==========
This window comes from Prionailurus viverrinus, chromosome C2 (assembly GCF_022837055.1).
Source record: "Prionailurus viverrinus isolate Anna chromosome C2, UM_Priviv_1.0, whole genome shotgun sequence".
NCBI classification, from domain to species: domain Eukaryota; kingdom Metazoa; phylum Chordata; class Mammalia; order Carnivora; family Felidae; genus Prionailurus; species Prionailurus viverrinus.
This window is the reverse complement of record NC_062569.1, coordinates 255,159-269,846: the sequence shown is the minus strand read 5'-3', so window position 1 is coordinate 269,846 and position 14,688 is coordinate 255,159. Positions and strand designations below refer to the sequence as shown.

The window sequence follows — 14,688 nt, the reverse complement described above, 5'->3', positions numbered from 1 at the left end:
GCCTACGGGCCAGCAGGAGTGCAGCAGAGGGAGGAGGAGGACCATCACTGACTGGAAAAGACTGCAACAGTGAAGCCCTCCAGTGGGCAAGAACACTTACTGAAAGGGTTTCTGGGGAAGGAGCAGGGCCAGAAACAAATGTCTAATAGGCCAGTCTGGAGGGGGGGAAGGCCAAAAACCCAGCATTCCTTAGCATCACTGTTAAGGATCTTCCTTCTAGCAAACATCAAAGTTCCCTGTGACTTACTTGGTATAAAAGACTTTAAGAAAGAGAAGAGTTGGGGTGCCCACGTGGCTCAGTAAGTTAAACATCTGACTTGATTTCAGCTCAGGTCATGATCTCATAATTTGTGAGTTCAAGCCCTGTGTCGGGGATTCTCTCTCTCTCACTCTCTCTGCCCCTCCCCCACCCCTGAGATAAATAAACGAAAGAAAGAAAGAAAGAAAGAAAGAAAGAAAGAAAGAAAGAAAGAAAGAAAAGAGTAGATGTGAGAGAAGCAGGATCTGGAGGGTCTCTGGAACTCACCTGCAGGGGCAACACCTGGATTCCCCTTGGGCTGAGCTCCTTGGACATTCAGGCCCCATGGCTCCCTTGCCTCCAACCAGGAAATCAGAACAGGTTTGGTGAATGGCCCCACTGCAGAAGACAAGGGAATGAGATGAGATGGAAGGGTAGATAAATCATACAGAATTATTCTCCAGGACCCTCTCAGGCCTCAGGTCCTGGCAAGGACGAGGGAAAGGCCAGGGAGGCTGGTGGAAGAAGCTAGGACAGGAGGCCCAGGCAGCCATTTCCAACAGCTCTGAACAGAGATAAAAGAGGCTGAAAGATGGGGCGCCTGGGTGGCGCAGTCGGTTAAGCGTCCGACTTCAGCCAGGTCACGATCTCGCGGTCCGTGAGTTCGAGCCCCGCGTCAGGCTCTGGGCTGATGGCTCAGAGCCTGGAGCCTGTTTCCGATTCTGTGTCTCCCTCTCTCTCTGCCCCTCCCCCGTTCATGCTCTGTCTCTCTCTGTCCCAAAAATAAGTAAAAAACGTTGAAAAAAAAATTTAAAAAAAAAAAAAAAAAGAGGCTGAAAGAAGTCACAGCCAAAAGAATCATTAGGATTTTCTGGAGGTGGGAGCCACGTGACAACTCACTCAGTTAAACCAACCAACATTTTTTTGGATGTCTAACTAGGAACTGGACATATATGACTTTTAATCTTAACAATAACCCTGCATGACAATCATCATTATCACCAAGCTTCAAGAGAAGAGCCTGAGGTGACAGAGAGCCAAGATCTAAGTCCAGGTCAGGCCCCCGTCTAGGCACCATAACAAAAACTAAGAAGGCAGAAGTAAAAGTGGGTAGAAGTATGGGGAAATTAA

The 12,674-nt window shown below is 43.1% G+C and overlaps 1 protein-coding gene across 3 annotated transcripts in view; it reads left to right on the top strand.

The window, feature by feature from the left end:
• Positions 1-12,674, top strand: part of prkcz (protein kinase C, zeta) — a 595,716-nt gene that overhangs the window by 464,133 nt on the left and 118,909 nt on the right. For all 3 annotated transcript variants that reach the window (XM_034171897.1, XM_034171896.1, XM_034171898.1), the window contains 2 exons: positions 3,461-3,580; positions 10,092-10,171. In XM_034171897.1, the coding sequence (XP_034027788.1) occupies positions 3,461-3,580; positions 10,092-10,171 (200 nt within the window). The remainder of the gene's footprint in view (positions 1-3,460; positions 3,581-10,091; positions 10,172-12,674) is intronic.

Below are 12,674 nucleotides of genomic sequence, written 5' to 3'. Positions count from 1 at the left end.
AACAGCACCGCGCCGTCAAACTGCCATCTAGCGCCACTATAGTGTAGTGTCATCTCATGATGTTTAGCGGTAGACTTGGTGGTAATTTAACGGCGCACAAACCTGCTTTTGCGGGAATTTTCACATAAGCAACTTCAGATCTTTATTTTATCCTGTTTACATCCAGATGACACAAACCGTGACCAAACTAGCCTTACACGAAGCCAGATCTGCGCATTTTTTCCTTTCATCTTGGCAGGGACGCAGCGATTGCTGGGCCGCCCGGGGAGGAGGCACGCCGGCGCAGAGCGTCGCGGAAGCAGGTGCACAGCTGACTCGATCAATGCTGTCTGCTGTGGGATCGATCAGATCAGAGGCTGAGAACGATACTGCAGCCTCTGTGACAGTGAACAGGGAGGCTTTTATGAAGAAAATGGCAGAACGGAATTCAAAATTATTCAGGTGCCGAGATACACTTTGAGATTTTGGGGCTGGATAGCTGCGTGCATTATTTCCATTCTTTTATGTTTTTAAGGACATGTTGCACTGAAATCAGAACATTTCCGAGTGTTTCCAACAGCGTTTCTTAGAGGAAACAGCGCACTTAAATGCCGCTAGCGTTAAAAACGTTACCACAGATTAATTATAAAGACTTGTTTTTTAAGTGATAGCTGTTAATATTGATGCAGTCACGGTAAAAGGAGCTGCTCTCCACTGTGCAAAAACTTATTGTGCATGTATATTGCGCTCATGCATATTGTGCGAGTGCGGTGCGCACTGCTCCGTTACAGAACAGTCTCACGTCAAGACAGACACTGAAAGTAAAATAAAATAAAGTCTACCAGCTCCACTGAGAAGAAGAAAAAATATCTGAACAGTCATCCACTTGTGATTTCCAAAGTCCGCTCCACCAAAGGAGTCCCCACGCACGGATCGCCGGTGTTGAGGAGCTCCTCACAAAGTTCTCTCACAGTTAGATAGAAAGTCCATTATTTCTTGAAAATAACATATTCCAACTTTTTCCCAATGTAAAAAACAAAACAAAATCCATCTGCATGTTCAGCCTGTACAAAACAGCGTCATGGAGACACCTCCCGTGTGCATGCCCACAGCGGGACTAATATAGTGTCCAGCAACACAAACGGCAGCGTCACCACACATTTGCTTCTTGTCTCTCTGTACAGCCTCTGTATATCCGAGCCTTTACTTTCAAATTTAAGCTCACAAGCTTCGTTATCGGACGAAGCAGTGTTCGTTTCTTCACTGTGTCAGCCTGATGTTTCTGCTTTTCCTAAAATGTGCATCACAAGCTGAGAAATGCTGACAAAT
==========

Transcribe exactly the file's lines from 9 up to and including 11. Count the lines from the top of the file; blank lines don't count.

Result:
• Positions 1-12,674, top strand: part of prkcz (protein kinase C, zeta) — a 595,716-nt gene that overhangs the window by 464,133 nt on the left and 118,909 nt on the right. For all 3 annotated transcript variants that reach the window (XM_034171897.1, XM_034171896.1, XM_034171898.1), the window contains 2 exons: positions 3,461-3,580; positions 10,092-10,171. In XM_034171897.1, the coding sequence (XP_034027788.1) occupies positions 3,461-3,580; positions 10,092-10,171 (200 nt within the window). The remainder of the gene's footprint in view (positions 1-3,460; positions 3,581-10,091; positions 10,172-12,674) is intronic.

Below are 12,674 nucleotides of genomic sequence, written 5' to 3'. Positions count from 1 at the left end.
AACAGCACCGCGCCGTCAAACTGCCATCTAGCGCCACTATAGTGTAGTGTCATCTCATGATGTTTAGCGGTAGACTTGGTGGTAATTTAACGGCGCACAAACCTGCTTTTGCGGGAATTTTCACATAAGCAACTTCAGATCTTTATTTTATCCTGTTTACATCCAGATGACACAAACCGTGACCAAACTAGCCTTACACGAAGCCAGATCTGCGCATTTTTTCCTTTCATCTTGGCAGGGACGCAGCGATTGCTGGGCCGCCCGGGGAGGAGGCACGCCGGCGCAGAGCGTCGCGGAAGCAGGTGCACAGCTGACTCGATCAATGCTGTCTGCTGTGGGATCGATCAGATCAGAGGCTGAGAACGATACTGCAGCCTCTGTGACAGTGAACAGGGAGGCTTTTATGAAGAAAATGGCAGAACGGAATTCAAAATTATTCAGGTGCCGAGATACACTTTGAGATTTTGGGGCTGGATAGCTGCGTGCATTATTTCCATTCTTTTATGTTTTTAAGGACATGTTGCACTGAAATCAGAACATTTCCGAGTGTTTCCAACAGCGTTTCTTAGAGGAAACAGCGCACTTAAATGCCGCTAGCGTTAAAAACGTTACCACAGATTAATTATAAAGACTTGTTTTTTAAGTGATAGCTGTTAATATTGATGCAGTCACGGTAAAAGGAGCTGCTCTCCACTGTGCAAAAACTTATTGTGCATGTATATTGCGCTCATGCATATTGTGCGAGTGCGGTGCGCACTGCTCCGTTACAGAACAGTCTCACGTCAAGACAGACACTGAAAGTAAAATAAAATAAAGTCTACCAGCTCCACTGAGAAGAAGAAAAAATATCTGAACAGTCATCCACTTGTGATTTCCAAAGTCCGCTCCACCAAAGGAGTCCCCACGCACGGATCGCCGGTGTTGAGGAGCTCCTCACAAAGTTCTCTCACAGTTAGATAGAAAGTCCATTATTTCTTGAAAATAACATATTCCAACTTTTTCCCAATGTAAAAAACAAAACAAAATCCATCTGCATGTTCAGCCTGTACAAAACAGCGTCATGGAGACACCTCCCGTGTGCATGCCCACAGCGGGACTAATATAGTGTCCAGCAACACAAACGGCAGCGTCACCACACATTTGCTTCTTGTCTCTCTGTACAGCCTCTGTATATCCGAGCCTTTACTTTCAAATTTAAGCTCACAAGCTTCGTTATCGGACGAAGCAGTGTTCGTTTCTTCACTGTGTCAGCCTGATGTTTCTGCTTTTCCTAAAATGTGCATCACAAGCTGAGAAATGCTGACAAAT